11 December 2017

2017 - Where am I?

This year has been unbelievably hectic with life and its demands. While it is easy to assume this is one more of the excuses I normally manage to give myself for missing out on reading, things have been happening.
The house got built and the house-warming ceremony got conducted. This required innumerable visits between the two cities, dealing with unreasonable people and shopping and managing and arranging and more.
Finally it's all done and I had promised myself December will be the month of reading and writing.
Life just laughed at me.
I have to fight back and get back on that horse.

I am currently struggling to read Philip K Dick's collection of short stories (science fiction genre), 'We can Remember for You, Wholesale'.
While many of the stories are very arresting, some are mindbogglingly boring. I have to have to finish the book. I am tired of not completing library books. I need to return it before this week.
I am going to get back to the story I stopped long ago (35K words and incomplete). I have to somehow to bring it to completion and then I can throw away that draft and feel good about it. 

30 August 2017

Reading in August

Eat. Delete. – Puja Makhija
Curiosity made me borrow this book from the library. I had never read a diet related book and this seemed interesting. The book covers a range of topics – what is right and wrong about dieting, different types of food, exercise and its importance and a lot of pep talk to people who want to lose weight and grow fit. The author also shares an exhaustive list of What to eat and what to avoid in various cuisines while travelling.
It was interesting in parts, enlightening as well. But a lot of it is a bit preachy, which, probably is required for hardcore dieters. I did learn a few important things and overall it was a decent book to borrow.

Dark Matter – Blake Crouch
A very well written book where the protagonist is a laidback scientist-turned-teacher who gave up on the chance to become a leading name in his research field in favour of family time. One fine day, he finds himself forcibly transported to a parallel world, to one of the multiverses where the possibility of getting back to his family seems nil, unless he finds a way to get back to his world. The plot revolves around how he gets back to his own world and what are the repercussions of traversing across multiverses.
Never once did I suspect this book could disturb me at so many levels. The very concept of multiverses (infinite number of universes that parallelly exist, based on the everyday choices a human makes) seemed too fantastic and the outcome of this adventure is so bizarre that one wonders, what if, this were true!?
The writing is wonderful, never once boring, and the characters and their emotions are well crafted. The only thing that nagged me was the extent to which the protagonist was willing to go for his family – I mean, I loved it and I appreciate it as well – but then I forget, pushing their limits is what makes them heroes.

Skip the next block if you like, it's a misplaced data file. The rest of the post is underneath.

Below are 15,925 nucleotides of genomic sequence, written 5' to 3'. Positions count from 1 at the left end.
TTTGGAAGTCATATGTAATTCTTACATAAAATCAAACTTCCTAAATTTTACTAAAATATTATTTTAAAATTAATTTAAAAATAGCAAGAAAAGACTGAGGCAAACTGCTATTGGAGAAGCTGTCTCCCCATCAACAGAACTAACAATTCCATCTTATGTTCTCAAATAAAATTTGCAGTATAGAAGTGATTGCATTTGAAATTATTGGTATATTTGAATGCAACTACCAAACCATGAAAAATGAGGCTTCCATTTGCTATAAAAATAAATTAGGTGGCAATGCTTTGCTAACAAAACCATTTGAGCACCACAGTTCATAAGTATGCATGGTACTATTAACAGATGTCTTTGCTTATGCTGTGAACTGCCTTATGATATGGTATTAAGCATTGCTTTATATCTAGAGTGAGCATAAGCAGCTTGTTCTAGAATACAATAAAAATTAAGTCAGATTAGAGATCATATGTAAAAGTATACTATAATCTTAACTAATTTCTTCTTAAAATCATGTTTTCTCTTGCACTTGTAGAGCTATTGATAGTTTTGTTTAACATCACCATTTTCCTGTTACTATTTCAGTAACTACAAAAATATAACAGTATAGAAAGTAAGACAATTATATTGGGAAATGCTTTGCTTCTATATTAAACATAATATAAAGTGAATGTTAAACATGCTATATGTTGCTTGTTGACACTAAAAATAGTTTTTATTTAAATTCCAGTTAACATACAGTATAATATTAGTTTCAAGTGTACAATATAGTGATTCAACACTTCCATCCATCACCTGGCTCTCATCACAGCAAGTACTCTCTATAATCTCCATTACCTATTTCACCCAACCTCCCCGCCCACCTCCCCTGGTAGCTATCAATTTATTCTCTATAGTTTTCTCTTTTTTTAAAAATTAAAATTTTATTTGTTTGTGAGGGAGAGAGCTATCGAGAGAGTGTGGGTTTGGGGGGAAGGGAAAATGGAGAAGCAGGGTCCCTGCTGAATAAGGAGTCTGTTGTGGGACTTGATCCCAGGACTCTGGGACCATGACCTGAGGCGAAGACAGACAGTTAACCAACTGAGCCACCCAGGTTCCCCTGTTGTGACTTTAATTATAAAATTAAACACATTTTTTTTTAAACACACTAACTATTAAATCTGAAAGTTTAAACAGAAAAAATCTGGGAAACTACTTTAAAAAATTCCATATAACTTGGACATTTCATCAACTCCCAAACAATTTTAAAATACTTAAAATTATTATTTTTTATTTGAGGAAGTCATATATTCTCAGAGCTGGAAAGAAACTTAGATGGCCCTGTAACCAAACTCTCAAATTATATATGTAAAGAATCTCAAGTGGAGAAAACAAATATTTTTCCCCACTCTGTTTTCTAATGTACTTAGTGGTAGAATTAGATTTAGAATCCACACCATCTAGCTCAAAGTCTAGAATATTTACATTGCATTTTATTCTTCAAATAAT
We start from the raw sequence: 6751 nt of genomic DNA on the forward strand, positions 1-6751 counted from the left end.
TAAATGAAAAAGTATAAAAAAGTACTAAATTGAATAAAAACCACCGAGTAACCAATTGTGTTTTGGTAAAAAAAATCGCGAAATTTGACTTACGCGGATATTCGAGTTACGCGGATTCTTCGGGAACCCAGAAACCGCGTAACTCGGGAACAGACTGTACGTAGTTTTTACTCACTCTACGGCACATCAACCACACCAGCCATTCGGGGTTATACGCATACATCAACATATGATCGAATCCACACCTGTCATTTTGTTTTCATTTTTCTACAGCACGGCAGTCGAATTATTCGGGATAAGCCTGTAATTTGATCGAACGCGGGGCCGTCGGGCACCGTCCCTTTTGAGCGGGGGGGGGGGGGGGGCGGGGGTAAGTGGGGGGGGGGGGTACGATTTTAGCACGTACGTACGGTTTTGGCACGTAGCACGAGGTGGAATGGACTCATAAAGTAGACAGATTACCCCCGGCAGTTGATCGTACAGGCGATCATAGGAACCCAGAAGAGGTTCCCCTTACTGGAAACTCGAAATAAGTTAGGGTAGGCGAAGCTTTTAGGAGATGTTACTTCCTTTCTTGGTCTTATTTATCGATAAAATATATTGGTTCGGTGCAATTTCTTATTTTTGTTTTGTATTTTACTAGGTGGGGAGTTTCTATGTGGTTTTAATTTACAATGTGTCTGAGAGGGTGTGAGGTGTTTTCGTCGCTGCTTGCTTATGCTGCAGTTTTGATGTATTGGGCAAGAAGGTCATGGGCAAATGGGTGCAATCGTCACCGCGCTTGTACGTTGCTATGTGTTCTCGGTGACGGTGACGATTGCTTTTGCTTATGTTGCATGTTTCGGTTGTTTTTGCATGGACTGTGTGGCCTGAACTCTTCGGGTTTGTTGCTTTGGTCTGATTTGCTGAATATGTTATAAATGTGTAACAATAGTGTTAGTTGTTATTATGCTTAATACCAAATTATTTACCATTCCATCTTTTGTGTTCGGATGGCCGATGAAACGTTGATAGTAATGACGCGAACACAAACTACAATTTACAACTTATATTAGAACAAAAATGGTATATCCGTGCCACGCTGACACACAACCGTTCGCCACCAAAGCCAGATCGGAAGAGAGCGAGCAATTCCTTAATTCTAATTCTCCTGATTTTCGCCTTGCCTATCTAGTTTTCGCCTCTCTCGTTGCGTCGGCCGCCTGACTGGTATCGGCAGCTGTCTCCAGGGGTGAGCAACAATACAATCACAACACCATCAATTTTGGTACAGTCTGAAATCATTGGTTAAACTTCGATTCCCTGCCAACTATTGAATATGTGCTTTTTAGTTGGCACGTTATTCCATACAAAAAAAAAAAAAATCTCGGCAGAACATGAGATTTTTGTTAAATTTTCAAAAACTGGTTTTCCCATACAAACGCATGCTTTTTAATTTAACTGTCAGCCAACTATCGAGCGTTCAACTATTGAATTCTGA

I would suggest this quirky, wonderful book to all sci-fi lovers. 

21 June 2017

Not Giving up Library Membership and Other Ideas

I have decided not to forgo the library membership.
More from a sentimental point of view than anything else. Of course, I was blind to this perspective, to be honest, and the spouse wondered why I was doing what I was doing. Previously I wasn't happy about the decision of cutting it out of my life, but then, I thought I would be practical for once.
Didn't work.
His gentle admonishing made me feel horrible about the whole plan - of being practical. I guess somewhere at the back of my mind, I was waiting for somebody to tell me it was a bad idea. I am glad I changed my decision.

I am also trying Kindle Unlimited for a month - just to see if it makes sense for me to have something like this on my reader. For now I have downloaded a travel guide from lonely planet, and a couple of novels. I hope it works out for me, in the sense that it pushes me to read more and develop a strong discipline towards reading.

I am currently reading two books in parallel - 'The Vegetarian' and 'A Funny Thing Happened on the Way to the Cemetery'. Both are very interesting and belong to two different genres.

Very soon I should start writing about the books as well. I have fallen behind schedule, big time. 

02 May 2017

Four Months and the many Unread Books

The choice of books have been bad this year.

I ended up with a lot of books that I simply dropped half-way (Curious Lives, Notes to Myself), was too overwhelming to even begin (A Suitable Boy) or, too boring and make you feel cheated at the end of it (The Shadow in the Mirror) and, some that have been waiting for me patiently (Naaneke Bareyuthene?), somewhere behind many others in the ignored corner of the bookshelf.

Mostly, those books that I left without finishing tell more about myself than about the style/content/quality of writing. For example, I was eagerly looking forward to reading 'Notes to Myself' by Hugh Prather. I thought I would benefit a lot from it, considering the confusion that has hit me this late in life. Sadly, it refused to help me. Forget motivating me to change my outlook or life, it couldn't motivate me to even continue reading it further. And the blame squarely lies on me. I know. I am probably not ready to get out of my misery-hole, that murky pool of anxiety where I wallow day in and day out. I am just not ready to move my limbs. The spark of determination is still nowhere to be seen - how can I even light up my hopes?